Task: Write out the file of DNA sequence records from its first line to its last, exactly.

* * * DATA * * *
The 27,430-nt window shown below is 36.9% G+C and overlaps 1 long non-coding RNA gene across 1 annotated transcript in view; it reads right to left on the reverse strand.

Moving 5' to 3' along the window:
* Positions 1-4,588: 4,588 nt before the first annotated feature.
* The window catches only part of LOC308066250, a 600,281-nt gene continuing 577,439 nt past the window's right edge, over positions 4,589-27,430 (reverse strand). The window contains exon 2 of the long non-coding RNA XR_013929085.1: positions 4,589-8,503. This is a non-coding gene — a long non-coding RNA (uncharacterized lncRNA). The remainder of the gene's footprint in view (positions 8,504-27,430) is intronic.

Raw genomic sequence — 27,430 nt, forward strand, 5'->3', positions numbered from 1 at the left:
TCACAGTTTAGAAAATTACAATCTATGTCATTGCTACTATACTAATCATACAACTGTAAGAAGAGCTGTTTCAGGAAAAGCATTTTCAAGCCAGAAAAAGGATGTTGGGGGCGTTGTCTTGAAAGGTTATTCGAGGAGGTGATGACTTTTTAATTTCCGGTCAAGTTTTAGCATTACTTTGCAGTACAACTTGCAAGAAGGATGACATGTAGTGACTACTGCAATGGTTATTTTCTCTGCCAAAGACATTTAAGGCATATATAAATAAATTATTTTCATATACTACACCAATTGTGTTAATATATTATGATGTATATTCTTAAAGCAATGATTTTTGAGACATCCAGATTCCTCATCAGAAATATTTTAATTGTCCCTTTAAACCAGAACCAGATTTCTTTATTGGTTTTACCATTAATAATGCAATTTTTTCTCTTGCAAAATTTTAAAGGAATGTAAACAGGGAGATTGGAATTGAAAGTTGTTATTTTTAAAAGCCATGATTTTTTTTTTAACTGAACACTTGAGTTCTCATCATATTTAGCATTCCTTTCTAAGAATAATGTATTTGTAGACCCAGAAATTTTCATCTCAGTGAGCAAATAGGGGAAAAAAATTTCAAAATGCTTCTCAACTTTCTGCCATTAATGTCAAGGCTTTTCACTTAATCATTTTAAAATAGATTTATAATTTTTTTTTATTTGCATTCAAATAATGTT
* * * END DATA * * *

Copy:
The 27,430-nt window shown below is 36.9% G+C and overlaps 1 long non-coding RNA gene across 1 annotated transcript in view; it reads right to left on the reverse strand.

Moving 5' to 3' along the window:
* Positions 1-4,588: 4,588 nt before the first annotated feature.
* The window catches only part of LOC308066250, a 600,281-nt gene continuing 577,439 nt past the window's right edge, over positions 4,589-27,430 (reverse strand). The window contains exon 2 of the long non-coding RNA XR_013929085.1: positions 4,589-8,503. This is a non-coding gene — a long non-coding RNA (uncharacterized lncRNA). The remainder of the gene's footprint in view (positions 8,504-27,430) is intronic.

Raw genomic sequence — 27,430 nt, forward strand, 5'->3', positions numbered from 1 at the left:
TCACAGTTTAGAAAATTACAATCTATGTCATTGCTACTATACTAATCATACAACTGTAAGAAGAGCTGTTTCAGGAAAAGCATTTTCAAGCCAGAAAAAGGATGTTGGGGGCGTTGTCTTGAAAGGTTATTCGAGGAGGTGATGACTTTTTAATTTCCGGTCAAGTTTTAGCATTACTTTGCAGTACAACTTGCAAGAAGGATGACATGTAGTGACTACTGCAATGGTTATTTTCTCTGCCAAAGACATTTAAGGCATATATAAATAAATTATTTTCATATACTACACCAATTGTGTTAATATATTATGATGTATATTCTTAAAGCAATGATTTTTGAGACATCCAGATTCCTCATCAGAAATATTTTAATTGTCCCTTTAAACCAGAACCAGATTTCTTTATTGGTTTTACCATTAATAATGCAATTTTTTCTCTTGCAAAATTTTAAAGGAATGTAAACAGGGAGATTGGAATTGAAAGTTGTTATTTTTAAAAGCCATGATTTTTTTTTTAACTGAACACTTGAGTTCTCATCATATTTAGCATTCCTTTCTAAGAATAATGTATTTGTAGACCCAGAAATTTTCATCTCAGTGAGCAAATAGGGGAAAAAAATTTCAAAATGCTTCTCAACTTTCTGCCATTAATGTCAAGGCTTTTCACTTAATCATTTTAAAATAGATTTATAATTTTTTTTTATTTGCATTCAAATAATGTT